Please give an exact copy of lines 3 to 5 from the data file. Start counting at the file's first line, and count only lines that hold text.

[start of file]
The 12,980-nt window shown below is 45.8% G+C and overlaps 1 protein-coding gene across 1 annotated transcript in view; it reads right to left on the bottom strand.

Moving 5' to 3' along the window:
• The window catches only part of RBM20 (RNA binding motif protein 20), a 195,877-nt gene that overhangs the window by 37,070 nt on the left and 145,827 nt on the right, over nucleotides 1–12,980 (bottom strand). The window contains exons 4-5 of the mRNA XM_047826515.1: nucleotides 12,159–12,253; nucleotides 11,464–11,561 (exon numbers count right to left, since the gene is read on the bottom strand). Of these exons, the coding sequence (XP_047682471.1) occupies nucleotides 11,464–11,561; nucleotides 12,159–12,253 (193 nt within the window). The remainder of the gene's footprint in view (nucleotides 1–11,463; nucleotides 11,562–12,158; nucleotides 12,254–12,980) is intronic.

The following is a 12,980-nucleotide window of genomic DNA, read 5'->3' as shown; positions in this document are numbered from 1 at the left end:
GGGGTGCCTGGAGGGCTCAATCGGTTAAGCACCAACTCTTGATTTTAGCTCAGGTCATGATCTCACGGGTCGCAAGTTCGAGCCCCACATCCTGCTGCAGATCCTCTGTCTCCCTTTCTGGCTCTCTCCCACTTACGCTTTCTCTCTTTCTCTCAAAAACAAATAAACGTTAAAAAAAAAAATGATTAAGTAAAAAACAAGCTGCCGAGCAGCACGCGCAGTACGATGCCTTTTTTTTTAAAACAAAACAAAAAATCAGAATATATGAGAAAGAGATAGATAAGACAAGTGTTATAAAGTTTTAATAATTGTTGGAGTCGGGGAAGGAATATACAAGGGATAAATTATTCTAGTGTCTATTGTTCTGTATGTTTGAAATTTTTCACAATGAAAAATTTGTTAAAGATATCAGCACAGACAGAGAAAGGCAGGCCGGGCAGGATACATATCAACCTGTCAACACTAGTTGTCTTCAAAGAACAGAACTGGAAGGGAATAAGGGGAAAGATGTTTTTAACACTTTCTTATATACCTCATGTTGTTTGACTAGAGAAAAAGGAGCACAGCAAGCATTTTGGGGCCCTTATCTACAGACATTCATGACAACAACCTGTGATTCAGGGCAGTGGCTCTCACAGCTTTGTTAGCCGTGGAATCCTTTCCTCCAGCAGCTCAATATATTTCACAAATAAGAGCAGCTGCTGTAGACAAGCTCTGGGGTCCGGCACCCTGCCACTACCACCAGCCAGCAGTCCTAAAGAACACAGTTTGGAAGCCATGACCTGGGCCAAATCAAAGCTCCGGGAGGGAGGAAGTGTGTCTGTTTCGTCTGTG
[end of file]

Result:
• The window catches only part of RBM20 (RNA binding motif protein 20), a 195,877-nt gene that overhangs the window by 37,070 nt on the left and 145,827 nt on the right, over nucleotides 1–12,980 (bottom strand). The window contains exons 4-5 of the mRNA XM_047826515.1: nucleotides 12,159–12,253; nucleotides 11,464–11,561 (exon numbers count right to left, since the gene is read on the bottom strand). Of these exons, the coding sequence (XP_047682471.1) occupies nucleotides 11,464–11,561; nucleotides 12,159–12,253 (193 nt within the window). The remainder of the gene's footprint in view (nucleotides 1–11,463; nucleotides 11,562–12,158; nucleotides 12,254–12,980) is intronic.

The following is a 12,980-nucleotide window of genomic DNA, read 5'->3' as shown; positions in this document are numbered from 1 at the left end:
GGGGTGCCTGGAGGGCTCAATCGGTTAAGCACCAACTCTTGATTTTAGCTCAGGTCATGATCTCACGGGTCGCAAGTTCGAGCCCCACATCCTGCTGCAGATCCTCTGTCTCCCTTTCTGGCTCTCTCCCACTTACGCTTTCTCTCTTTCTCTCAAAAACAAATAAACGTTAAAAAAAAAAATGATTAAGTAAAAAACAAGCTGCCGAGCAGCACGCGCAGTACGATGCCTTTTTTTTTAAAACAAAACAAAAAATCAGAATATATGAGAAAGAGATAGATAAGACAAGTGTTATAAAGTTTTAATAATTGTTGGAGTCGGGGAAGGAATATACAAGGGATAAATTATTCTAGTGTCTATTGTTCTGTATGTTTGAAATTTTTCACAATGAAAAATTTGTTAAAGATATCAGCACAGACAGAGAAAGGCAGGCCGGGCAGGATACATATCAACCTGTCAACACTAGTTGTCTTCAAAGAACAGAACTGGAAGGGAATAAGGGGAAAGATGTTTTTAACACTTTCTTATATACCTCATGTTGTTTGACTAGAGAAAAAGGAGCACAGCAAGCATTTTGGGGCCCTTATCTACAGACATTCATGACAACAACCTGTGATTCAGGGCAGTGGCTCTCACAGCTTTGTTAGCCGTGGAATCCTTTCCTCCAGCAGCTCAATATATTTCACAAATAAGAGCAGCTGCTGTAGACAAGCTCTGGGGTCCGGCACCCTGCCACTACCACCAGCCAGCAGTCCTAAAGAACACAGTTTGGAAGCCATGACCTGGGCCAAATCAAAGCTCCGGGAGGGAGGAAGTGTGTCTGTTTCGTCTGTG